Commerce and Trade

22-24 July 1700   Cargoe of the Sarah Galley, arrived from China, the 20th of July, 1700.
   Damasks 30. Ditto with Gold Flowers 10. Gelongs white and strip’d 430. Pelongs Nankeen 7. Quilts Ditto, with Gold Flowers 8. Sattins Ditto 284. Ditto with Gold Flowers 53. Velvets 118. Paintings on Pelongs 115 pieces. Ditto on Gause 12200 Feet. Pictures on Paper 2413. Fans 65980. Fire-Fans 424 pieces. Screens 2 Pair. Scriptores 22. Large Tables 81. Tea Tables 2848. Lacker’d Chests 266. Lacker’d Wares of divers sorts 6517 pieces. 106 Borax. 797 Cambogrim. 45798 Copper. 358 Cloves. 250 Green Ginger. 112070 Pepper. 4353 Quicksilver. 16005 Raw Silk. 1322 Sago. 30063 Singlo Tea. 1163 pound weight of Bohee Tea. China Ware 146748 Pieces. Jambee Canes 41394. Gold 129 Ounces. Musk in Cod 228. [The London Post]

5-7 August 1700   At the Exchange Coffee House, over against the Royal Exchange in Cornhil [sic]. Will be exposed to Sail [sic] this present Wednesday the 7th instant, all sorts of fine Milliners Goods, viz fine large Muslin Neck-cloths, Turnovers, &c. both Laced and Plain; fine India Silk Handkerchiefs; all sorts of fine Silk and White Caps, Gloves and Ribbons, Sarsnet Hoods, Rich Fans, and fine Point and Lace, &c. all of the new Fashion. The Goods may be viewed, and Catalogues delivered at the place of Sale. The Sale is to begin at 3 in the Afternoon, and continue daily till all be sold. [The London Post]

8–10 January 1702
The true Fenouillette of Rhe, that famous Liquor so much in vogue at the French Court, and an excellent Ratassia of Apricocks, is to be sold by Pete Ferre, Confectioner, at the sign of the Dish of Fruit, at the lower end of the Hay-Market over agianst the Fountain Tavern. Where is likewise sold Barly Sugar. [The Post Man]

6-9 November 1702
Thomas West Fishmonger in Honey-Lane-Market near Blossom’s Inn, gives notice, That all persons who have occasion for the choisest [sic] of oysters called Colchester Oysters, may be supplied for this season with the largest pickt fat and green for 3s. a barrel; Those some-what smaller at 2s. 6d. of the same sort, fat and green, of a lesser size for 2s. the barrel: The large pickt, white, fat oysters for 2s. 6d. The smaller white, fat oysters, 1s. 8d. At all these prizes [i.e. prices] I will sell the right Colchester Oysters, which without considering their goodness beyond other sorts, are cheaper then [sic] the town wheel-barrow oysters: And that all persons in city or country, that send for them, may no ways be deceived of having the right sort, the prizes are all branded at the pits, where they are packt, so if there be any cheat, it must be by the oyster-man, which hath been too often practised to my loss and their shameful gain. My oysters comes [sic] in on Mondays, Wednesdays, Thursdays and Fridays by water carriage. No trader in the city or suburbs having them come in so often, by reason of which, they will hold good the farthest journey, to please the nicest eater. [English Post]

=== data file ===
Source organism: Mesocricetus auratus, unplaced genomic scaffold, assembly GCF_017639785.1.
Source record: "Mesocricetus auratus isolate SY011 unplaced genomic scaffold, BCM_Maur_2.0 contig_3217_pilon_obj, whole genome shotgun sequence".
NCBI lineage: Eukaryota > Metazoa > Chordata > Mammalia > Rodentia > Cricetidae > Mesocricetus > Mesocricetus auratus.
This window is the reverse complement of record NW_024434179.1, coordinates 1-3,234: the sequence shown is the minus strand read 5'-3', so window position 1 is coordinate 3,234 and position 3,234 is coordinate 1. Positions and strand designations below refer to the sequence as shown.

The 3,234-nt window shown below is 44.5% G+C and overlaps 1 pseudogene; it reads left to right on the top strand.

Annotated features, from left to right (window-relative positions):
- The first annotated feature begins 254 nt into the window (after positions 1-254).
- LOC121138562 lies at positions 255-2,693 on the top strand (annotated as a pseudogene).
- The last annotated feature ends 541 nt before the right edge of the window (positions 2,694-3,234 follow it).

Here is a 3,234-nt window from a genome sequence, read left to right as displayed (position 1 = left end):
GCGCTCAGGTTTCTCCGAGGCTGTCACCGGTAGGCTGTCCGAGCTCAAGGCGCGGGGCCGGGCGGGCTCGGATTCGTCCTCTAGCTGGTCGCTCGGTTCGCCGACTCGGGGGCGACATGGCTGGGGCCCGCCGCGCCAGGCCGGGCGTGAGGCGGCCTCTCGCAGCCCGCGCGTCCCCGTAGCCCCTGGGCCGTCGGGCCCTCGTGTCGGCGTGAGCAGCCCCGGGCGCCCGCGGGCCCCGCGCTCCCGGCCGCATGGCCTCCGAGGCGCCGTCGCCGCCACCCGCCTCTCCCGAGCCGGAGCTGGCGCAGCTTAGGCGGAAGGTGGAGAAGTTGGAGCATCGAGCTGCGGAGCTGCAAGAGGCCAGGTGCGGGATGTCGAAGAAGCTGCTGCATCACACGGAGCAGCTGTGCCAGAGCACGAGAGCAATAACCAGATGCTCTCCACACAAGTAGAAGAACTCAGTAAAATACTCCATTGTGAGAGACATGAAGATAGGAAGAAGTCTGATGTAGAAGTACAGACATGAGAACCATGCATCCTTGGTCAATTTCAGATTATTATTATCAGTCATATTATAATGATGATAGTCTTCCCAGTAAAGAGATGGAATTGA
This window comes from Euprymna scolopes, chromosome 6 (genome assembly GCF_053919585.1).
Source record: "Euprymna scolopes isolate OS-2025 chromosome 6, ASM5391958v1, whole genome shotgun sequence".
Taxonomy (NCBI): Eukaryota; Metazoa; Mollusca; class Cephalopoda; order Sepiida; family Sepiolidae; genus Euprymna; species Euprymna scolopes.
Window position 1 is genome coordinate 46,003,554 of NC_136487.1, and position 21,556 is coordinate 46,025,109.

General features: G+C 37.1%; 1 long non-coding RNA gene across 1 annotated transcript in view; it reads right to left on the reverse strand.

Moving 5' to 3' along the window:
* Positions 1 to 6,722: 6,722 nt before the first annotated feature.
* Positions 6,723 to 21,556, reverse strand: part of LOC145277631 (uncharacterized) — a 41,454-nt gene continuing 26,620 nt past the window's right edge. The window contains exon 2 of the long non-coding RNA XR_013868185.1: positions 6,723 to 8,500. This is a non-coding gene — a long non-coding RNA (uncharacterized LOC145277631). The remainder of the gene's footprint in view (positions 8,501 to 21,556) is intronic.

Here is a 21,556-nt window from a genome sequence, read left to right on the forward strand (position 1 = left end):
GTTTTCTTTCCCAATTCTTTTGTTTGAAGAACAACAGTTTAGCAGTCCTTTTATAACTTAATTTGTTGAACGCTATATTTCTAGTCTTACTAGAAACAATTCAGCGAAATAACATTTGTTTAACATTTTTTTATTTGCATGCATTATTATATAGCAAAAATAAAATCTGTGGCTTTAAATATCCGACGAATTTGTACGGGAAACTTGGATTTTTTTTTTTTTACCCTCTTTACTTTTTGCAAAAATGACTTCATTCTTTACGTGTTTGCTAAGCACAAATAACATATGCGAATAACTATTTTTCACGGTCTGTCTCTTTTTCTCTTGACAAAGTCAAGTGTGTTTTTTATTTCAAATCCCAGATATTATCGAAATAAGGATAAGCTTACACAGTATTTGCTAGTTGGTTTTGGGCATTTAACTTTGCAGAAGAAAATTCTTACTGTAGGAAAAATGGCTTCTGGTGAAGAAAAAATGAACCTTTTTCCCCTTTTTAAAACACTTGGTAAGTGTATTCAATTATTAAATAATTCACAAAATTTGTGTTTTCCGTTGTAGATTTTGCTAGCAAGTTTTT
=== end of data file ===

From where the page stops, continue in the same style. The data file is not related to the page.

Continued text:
17-29 November 1703

JACOB’s Famous Strops, for setting razors & penknifes, &c. (ready fixt on boards) instead of a hone, most certainly exceeding all others of the like nature; very useful for surgeons and barbers: Any persons that shall use them for a month, and not answering the effect, bringing ’em back at the months end, shall have their money return’d. To be sold no-where but at Jacob’s Coffee-House over against the Angel and Crown Tavern in Thredneedle-street [sic]. Price one shilling each. [English Post]

4–6 February 1707
At a Vault under a Milliners Shop on Pig-hill, by Billingsgate, will be continu’d to be sold by Joseph Greenwell, it being so well liked, very fine right Usquebaugh and Ratafia; where all Masters of Ships, Victuallers, Coffee-houses, &c. may be served at 5s. a Gallon. Constant attendance will be given in Winter from 8 a Clock till 2, and in Summer from 7 till 4. Pray have not the less esteem because it’s Cheap. [The Post Man]

25 September 1725
This Day is published,
The COMPLETE ENGLISH TRADESMAN, in familiar Letters, directing him in all the several Parts and Progressions of TRADE, viz. 1. His acquainting himself with Business during his Apprenticeship. 2. His writing to his Correspondents, and obtaining a general Knowledge of Trade, as well what he is not, as what he is employ’d in. 3. Of Diligence and Application, as the Life of all Business. 4. Cautions against Over-Trading. 5. Of the ordinary Occasions of a Tradesman’s Ruin, such as expensive Living — Too early marrying — Innocent Diversions — Giving and taking too much Credit — Leaving Business to Servants — Being above Business — Entering into dangerous Partnerships, &c. 6. Directions in the several Distresses of a Tradesman when he comes to fail. 7. Of Tradesmen compounding with their Debtors, and why they are so particularly severe. 8. Of Tradesmen ruining one another by Rumour and Scandal. 9. Of Credit, and how it is only supported by Honesty. 10. Directions for Book-Keeping, punctual paying Bills, and thereby maintaining Credit. Calculated for the Instruction of Inland Tradesmen, and especially of YOUNG BEGINNERS. Printed for Charles Rivington at the Bible and Crown in St. Paul’s Church-Yard. Price 5 s. [Mist's Weekly Journal]